Excluding Montenegro from this list, seeing as they were not members in 2016, the last year financial data is available, there are 28 NATO members. NATO asks that members devote 2% of their GDP to the organization. Pretty low request, pretty understandable.

Except a glance at the chart above reveals that out of the 28 member states, only 5 paid at least 2% in fiscal year 2016.


How many made it at least to 1.5%?

7. Including the 5 who paid at least 2%.

Those who know me know that I’m not exactly opposed to American intervention, and am certainly not opposed to the United States paying more than other countries, either in real dollar amounts or percentages. However, this lopsidedness borders on absurdism. 5/28 meeting the minumum requirement? In any other medium 5/28- about a 17% rate- would be abject failure. And here it’s acceptable?

(I don’t want to focus too much on American politics in this post, but this is reason #5468403 why Trump won; the DC foreign policy establishment, for decades, looked at these numbers and told swing voters to deal with it; sooner or later people were going to get frusturated)

Now, you don’t have to be able to make great deals (sorry) to know when you’re getting ripped off. In any other union, if you don’t pay your dues, there is a punishment. In NATO, there is no punishment. Zero.

Some European countries picked another path. Austria, for example, not only refused to join both NATO and the Warsaw Pact, but has made it a matter of national law- and national pride- to be officially neutral in all things military. No foreign military bases, no foreign military entanglements. Sure, they lose the backing of the US military, but they’re counting on the fact that there probably won’t be a major war in central Europe anytime soon (they’re probably right).

But if countries want to be in NATO, they should pay the price of admission. This is not a radical ask, and it is rather shocking that it took this long for the issue to come out into the open.

And speaking of getting things out into the open, let’s be straight here: NATO’s modern-day reason for existing is not, has never been, and never will be, fighting terrorism. Ever. A group of Western European nations clustered together- most without a substantial military- is the best tool for fighting terrorism located thousands of miles away in the Middle East?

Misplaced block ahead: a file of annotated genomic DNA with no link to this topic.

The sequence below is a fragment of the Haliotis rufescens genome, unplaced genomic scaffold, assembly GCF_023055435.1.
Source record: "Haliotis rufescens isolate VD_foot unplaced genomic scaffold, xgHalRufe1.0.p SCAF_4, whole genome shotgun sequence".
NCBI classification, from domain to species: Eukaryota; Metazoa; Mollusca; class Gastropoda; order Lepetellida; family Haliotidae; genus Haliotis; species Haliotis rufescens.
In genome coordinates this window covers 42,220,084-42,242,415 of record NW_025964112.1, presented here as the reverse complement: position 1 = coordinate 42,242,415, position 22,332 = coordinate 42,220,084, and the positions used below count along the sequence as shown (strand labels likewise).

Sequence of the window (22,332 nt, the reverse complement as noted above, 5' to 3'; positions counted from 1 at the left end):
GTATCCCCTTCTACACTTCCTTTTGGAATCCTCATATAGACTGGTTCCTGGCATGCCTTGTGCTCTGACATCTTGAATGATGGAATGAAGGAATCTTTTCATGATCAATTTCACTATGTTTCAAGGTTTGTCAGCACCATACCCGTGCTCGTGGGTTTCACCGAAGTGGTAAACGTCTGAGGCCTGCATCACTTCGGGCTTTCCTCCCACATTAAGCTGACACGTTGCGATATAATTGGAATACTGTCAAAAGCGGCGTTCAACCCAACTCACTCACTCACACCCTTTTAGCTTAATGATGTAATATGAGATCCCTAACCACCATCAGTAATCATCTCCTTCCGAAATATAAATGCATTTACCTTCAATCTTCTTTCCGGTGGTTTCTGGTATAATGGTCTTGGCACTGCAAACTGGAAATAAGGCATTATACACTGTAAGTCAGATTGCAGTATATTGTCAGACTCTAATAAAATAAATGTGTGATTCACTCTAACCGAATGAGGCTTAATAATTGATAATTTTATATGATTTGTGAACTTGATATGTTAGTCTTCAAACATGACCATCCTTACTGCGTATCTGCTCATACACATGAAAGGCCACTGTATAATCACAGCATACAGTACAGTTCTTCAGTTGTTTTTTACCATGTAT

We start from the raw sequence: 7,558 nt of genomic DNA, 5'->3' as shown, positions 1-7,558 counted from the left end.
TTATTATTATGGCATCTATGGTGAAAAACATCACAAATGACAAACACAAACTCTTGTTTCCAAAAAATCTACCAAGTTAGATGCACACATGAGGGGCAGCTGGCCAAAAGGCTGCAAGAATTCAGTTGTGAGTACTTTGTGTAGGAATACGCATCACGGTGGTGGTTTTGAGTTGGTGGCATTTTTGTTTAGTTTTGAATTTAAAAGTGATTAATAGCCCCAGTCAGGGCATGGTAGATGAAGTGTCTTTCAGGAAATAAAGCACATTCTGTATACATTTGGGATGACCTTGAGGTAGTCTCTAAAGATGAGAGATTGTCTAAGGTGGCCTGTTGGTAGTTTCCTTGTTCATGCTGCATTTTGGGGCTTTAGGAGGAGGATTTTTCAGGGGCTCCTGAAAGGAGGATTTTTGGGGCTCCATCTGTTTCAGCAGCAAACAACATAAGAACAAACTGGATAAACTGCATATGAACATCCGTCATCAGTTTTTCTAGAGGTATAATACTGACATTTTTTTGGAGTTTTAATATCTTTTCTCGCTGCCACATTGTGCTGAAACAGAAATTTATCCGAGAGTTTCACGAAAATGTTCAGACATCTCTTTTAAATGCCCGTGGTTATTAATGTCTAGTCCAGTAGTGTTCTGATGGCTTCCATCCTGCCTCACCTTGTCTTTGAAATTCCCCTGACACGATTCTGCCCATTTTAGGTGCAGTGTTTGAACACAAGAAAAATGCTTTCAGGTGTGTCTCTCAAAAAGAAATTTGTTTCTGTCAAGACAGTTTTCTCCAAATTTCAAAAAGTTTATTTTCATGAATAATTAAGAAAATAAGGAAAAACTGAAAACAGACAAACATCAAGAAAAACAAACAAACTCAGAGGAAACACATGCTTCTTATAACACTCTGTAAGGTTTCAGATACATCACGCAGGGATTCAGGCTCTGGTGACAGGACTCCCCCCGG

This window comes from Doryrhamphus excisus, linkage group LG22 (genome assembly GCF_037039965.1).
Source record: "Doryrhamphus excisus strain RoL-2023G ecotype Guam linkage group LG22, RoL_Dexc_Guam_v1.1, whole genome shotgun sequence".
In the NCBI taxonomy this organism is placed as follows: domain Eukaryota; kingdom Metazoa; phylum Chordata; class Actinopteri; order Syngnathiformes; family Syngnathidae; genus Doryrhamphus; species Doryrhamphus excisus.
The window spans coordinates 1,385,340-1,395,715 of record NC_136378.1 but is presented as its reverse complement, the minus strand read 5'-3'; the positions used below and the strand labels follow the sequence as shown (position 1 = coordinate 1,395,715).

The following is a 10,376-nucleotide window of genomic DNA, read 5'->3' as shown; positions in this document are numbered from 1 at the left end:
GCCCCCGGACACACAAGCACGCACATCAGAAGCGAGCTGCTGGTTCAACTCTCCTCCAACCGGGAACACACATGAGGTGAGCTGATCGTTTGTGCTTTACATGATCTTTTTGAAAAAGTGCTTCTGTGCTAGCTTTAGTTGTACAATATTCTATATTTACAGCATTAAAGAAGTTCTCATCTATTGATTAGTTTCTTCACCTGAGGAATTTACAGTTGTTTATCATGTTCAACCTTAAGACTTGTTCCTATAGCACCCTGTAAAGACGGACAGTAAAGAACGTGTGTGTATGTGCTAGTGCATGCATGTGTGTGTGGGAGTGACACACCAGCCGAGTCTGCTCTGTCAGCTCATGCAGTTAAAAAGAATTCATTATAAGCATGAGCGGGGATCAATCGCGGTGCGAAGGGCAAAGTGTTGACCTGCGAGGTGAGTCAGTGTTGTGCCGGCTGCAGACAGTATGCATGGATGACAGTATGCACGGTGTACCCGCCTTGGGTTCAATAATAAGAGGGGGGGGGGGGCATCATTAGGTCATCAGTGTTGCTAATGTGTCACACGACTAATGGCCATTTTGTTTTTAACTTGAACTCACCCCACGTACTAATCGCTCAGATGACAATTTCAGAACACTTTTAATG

The idea is silly on its face.

The rebuttal to this, of course, is the American-led invasion of Afghanistan. And this is not inherently a bad rebuttal. After 9/11, Article V was invoked by the United States (the only time it has ever been invoked). And the organization, in response, did a good job fighting the Taliban regime (it is easy to forget, thanks to all the fighting afterwards, but the actual regime fell quite quickly).

But to this rebuttal I say: if you take a broom and, with the solid end of it, whack a nail repeatedly, you’ll eventually, probably, get it all the way into the wood. It won’t really work as well as, I don’t know, a hammer, but ultimately the nail will go in.

But a hammer would have been a lot more effective in the first place. And, like the broom, NATO was effective at fighting terror. How could it not be? It’s a group of the richest, most powerful nations on the planet, led by the United States of America. It better be at least somewhat good at killing.

The fact is, though NATO continuously denies it, it exists for one true reason and one reason only: to serve as a deterrent to Russia. The missiles are still pointed there, the troops are in strategic postitions to deter a Russian invasion. Everyone knows this. That’s why the question I linked to above was asked. They didn’t ask “if conflict with Iran occurs”. They asked about Russia.